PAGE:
Scientists at the University of California at Berkeley (United States) have discovered that the brain uses two "clocks" to make temporal predictions found in different parts of that organ.
This study suggests that "there are two different ways" in which these brain systems "allow us to not only exist," but also "actively anticipate the future," said Assaf Breska, a research specialist who reports the Scientific Portal daily.
Thus, one of these internal mechanisms is based on past experiences and is related to the cerebellum, while the other depends on the rhythm and is related to basal ganglia.
The rhythm-based system "is sensitive to periodic events, such as what is inherent in speech and music." On the other hand, "the system of intervals provides a more general anticipation capability, sensitive to temporal regularities even in the absence of a rhythmic signal."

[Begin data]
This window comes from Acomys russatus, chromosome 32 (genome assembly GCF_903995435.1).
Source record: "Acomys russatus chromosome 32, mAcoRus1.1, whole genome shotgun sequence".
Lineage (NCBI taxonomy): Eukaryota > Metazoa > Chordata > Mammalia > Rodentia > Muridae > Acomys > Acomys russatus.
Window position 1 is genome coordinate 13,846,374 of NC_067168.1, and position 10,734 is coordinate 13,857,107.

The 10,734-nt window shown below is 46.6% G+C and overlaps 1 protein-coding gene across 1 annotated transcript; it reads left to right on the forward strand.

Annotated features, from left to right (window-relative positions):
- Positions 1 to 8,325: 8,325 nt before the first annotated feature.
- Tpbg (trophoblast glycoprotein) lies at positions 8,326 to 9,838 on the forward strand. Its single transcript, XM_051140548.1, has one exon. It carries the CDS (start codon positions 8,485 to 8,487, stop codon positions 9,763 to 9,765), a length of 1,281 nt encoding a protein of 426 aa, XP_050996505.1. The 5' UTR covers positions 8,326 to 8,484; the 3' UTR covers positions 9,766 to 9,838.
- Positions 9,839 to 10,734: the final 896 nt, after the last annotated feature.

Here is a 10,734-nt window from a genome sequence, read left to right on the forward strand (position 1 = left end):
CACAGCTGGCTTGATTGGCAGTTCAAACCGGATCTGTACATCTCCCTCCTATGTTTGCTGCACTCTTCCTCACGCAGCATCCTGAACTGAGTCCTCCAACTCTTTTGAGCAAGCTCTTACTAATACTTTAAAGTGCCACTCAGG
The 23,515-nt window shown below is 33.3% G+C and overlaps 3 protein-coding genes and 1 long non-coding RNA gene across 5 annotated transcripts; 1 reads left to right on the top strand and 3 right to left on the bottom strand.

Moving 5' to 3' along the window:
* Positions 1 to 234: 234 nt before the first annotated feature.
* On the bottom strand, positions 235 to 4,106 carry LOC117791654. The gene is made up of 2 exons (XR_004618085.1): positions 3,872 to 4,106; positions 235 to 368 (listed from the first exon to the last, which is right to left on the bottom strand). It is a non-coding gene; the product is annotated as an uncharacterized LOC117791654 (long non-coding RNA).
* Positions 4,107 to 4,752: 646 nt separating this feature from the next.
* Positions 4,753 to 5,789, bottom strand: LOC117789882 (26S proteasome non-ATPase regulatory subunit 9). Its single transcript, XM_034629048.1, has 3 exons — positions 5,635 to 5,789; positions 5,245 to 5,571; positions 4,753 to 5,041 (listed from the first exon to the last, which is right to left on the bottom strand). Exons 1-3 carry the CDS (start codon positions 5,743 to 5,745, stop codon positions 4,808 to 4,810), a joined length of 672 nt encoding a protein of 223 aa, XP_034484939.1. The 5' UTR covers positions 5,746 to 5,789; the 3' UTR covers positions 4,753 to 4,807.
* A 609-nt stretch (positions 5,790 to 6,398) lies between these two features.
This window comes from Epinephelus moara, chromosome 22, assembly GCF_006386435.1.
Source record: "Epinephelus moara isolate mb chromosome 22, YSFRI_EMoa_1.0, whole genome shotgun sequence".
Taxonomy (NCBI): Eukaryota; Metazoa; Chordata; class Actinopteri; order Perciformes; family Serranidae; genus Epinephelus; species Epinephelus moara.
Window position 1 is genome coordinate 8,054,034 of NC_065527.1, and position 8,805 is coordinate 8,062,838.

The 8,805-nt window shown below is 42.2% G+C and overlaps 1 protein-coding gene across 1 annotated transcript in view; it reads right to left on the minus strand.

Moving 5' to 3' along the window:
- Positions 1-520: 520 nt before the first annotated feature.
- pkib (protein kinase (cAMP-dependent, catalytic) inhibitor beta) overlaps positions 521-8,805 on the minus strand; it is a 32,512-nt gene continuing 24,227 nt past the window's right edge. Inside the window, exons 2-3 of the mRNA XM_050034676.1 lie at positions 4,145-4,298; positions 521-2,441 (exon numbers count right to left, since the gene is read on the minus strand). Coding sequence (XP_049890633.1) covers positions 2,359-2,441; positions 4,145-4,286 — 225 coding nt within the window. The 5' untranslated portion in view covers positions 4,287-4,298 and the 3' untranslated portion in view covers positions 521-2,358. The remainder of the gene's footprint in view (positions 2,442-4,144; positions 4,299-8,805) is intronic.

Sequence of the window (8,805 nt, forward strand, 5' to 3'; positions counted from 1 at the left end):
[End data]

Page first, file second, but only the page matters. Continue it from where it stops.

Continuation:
An example of the first situation would be to move the body before the first note of the music we are waiting for, and the second one would be depicted by pressing the accelerator pedal a fraction of a second before changing the light. .
These findings would challenge the idea that a single brain system deals with all of our temporal needs and would suggest that if one of those "neural clocks" fails, the other may take over.